Basics Steps for a Self Initiated Paranormal Investigation
Written by Debra Pickman (3/08)
More and more people have owned up to having strange or otherwise possible paranormal activity in their home. In fact, this has actually become more prevalent than we think. It is very possible that many more homes than we are aware of, are having paranormal activity but to which the occupants are unsure of and don’t report it.
People may not want to call in investigators for fear that it will turn out their claimed activity is very explainable or the opposite; that it is paranormal.
So, for those who may want to employ a bit of their own detective work before (or even in place of) calling in paranormal investigators, I offer some basic guidelines to doing a self-investigation.
Paranormal investigating, although it can get expensive and utilize some major equipment, doesn’t actually have to be such. You can easily start out with pen and paper, a thermometer (digital is easiest to work with), a camera of any type, and perhaps a audio recorder of any type. Lastly, if you have one available, and although not necessarily needed, a video camera comes in handy to.
More expensive equipment isn’t necessarily better
Keep in mind, just because it is more expensive doesn’t mean it better suits the paranormal application. For instance, I know several investigators who prefer the old analog tape player to any digital recorder.
Two of the most important things to remember when trying to make sense of any activity in question, is evidence and logic; evidence, meaning to capture some aspect of the activity for proof of your claim. This can come by the way of still photographs, video or in audio form.
Logical reasoning is an invaluable strength and imperative quality in this field because there are many things out there that can seem like paranormal activity but to which have a reasonable and logical human aspect to them.
For example, lights flickering can be paranormal, but they can also be a sign of faulty wiring. Noises or scratches in the walls can be considered demonic qualities, but can also be contributed to mice or squirrels.
An ooky feeling of being watched can be a sensitive’s ability to pick up on the energy around them, but it can also be felt by someone who is paranoid or who is letting their imagination run away through over thinking the activity around them.
Logically reduce explanations
Logical reasoning is also likely the hardest to employ as it requires one to look at the situation from a different perspective; an outsiders perspective. When the bears in the nursery of our home found their way to a circular meeting place in the center of the nursery floor, all with their backs to each other, we employed every logical thought process we could.
The first thought, was that someone physically put them there. When we put them back in their respective places in the room, and 20 minutes later one of them was back in the center of the floor, we expanded our thought process. Now, our thoughts were that someone was hiding in the house and playing a joke (we searched the house). We also searched the stuffed animals for magnets and strings.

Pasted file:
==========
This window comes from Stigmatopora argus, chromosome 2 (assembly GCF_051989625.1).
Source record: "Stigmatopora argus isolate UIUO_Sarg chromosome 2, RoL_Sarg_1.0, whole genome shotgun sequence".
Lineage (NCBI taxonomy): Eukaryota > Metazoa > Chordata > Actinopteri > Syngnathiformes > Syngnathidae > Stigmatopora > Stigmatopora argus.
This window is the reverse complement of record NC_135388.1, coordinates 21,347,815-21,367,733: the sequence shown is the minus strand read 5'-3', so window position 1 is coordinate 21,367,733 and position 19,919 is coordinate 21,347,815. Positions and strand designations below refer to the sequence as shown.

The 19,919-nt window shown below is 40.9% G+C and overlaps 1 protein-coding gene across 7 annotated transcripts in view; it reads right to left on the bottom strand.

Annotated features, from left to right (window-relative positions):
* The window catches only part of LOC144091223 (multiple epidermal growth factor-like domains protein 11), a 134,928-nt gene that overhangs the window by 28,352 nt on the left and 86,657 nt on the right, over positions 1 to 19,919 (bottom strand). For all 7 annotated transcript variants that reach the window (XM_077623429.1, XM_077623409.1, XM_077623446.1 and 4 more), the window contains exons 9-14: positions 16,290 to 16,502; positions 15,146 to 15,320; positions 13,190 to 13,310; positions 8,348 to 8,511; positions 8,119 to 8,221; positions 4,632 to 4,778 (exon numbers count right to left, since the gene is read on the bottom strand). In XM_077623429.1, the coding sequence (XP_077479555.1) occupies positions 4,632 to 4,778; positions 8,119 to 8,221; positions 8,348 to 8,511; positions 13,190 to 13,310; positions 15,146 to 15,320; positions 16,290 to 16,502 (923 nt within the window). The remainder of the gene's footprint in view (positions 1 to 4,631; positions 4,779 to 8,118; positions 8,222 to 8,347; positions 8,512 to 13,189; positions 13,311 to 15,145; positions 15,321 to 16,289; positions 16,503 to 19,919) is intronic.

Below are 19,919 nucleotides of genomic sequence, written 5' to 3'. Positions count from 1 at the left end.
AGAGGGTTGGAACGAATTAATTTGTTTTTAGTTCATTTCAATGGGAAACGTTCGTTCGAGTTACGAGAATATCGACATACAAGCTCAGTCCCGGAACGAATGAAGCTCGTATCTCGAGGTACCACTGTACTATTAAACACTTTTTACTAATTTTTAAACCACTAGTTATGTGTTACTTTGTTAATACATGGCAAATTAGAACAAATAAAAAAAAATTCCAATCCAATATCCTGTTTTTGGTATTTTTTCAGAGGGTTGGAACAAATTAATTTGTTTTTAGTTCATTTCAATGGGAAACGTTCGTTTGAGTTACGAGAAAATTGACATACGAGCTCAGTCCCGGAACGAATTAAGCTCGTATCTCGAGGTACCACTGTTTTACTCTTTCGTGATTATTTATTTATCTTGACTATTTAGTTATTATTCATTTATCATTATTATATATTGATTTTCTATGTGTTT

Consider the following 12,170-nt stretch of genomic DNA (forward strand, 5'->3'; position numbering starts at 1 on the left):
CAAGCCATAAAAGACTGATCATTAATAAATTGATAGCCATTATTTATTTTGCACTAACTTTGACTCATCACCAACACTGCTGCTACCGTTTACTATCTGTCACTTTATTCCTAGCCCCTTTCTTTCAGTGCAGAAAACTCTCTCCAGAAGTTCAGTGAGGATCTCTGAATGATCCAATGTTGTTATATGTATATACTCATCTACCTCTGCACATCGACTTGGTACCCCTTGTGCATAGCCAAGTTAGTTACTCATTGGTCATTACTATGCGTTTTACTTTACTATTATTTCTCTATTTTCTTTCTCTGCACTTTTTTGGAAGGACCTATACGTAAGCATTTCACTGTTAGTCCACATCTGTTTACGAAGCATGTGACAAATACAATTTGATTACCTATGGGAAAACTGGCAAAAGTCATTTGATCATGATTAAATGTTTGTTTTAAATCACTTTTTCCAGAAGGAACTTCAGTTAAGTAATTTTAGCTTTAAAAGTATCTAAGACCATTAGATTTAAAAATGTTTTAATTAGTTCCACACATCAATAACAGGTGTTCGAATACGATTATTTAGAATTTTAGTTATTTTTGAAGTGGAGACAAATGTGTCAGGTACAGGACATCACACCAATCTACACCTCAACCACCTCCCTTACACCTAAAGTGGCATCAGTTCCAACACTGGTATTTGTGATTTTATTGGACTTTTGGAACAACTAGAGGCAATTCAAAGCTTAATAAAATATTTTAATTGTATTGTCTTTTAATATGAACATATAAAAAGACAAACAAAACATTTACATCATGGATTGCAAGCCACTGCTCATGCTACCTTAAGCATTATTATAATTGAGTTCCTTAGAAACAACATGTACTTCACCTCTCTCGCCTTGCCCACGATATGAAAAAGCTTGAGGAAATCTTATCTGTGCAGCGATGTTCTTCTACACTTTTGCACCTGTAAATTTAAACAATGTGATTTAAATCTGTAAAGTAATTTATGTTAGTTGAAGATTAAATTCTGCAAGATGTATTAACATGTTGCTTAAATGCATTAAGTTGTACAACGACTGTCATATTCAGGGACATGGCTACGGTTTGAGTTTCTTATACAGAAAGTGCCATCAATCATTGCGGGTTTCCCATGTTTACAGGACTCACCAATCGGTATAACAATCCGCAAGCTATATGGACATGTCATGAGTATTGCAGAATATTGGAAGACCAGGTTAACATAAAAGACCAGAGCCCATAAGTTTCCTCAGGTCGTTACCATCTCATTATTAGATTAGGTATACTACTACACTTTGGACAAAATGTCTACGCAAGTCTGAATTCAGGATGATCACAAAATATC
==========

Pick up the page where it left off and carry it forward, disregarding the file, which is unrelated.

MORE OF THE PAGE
Consider the environment
We even considered whether the windows were open and a wind knocked the animals to the floor ( as it was the windows had not been open). This led to the next futile thought in which our cats were somehow responsible for where and how we found the stuffed animals.
Each additionally explored thought seemed less likely and ludicrous because there was no way the toys would have formed the back to back circle in the middle of the floor through such happenstance. As you can tell, our logical thoughts led to unrealistic thoughts, but exploring them was necessary.
Double check your options
When all of our efforts were exhausted, we went back to the simple and most obvious of answers, and then again went through all the possibilities we could think of, ultimately turning to each other waiting for one of us to own up to the prank.
Neither of the three (Tony, my sister and myself) of us did, so the rest of the evening, in an effort to logically rule out any foul play or trickery, we agreed to maintain eye contact on each individual so that no one was unsupervised at any given time.
We employed this approach and the activity continued, in due course leading us to the startling realization that we were truly experiencing paranormal activity.
This process however took hours, and in some cases this cycle might take days or weeks. Having more than one person involved is of course helpful as two heads are certainly better than one. It is this process though, that goes a long way to document and prove your case not only to yourself, but to others as well.
It can also help investigators, should you invite them later, a starting point for their own investigation and assessment.
With that said, you want to be sure to document anything unusual. You also want to document your approach to an explanation for each unexplained or unusual activity. If your lights are flickering, change the bulb, wiggle the light switch to rule out a problem there, check the wring, and have a professional do a final check.
When using your camera, and when available, be sure the date stamp is set correctly. If you don’t have this option, keep a log of the time each photo is taken. With each photo note what time of day it was as well as the weather (sunny, rainy or overcast). These are often helpful in ruling out certain possibilities to explain a strange capture on your film or disk.
Now you are set. You have your equipment, you are aware of the importance of documentation as well as the need to be thorough and logical in your approach.
Stay tuned for Is My Home Haunted, Part 2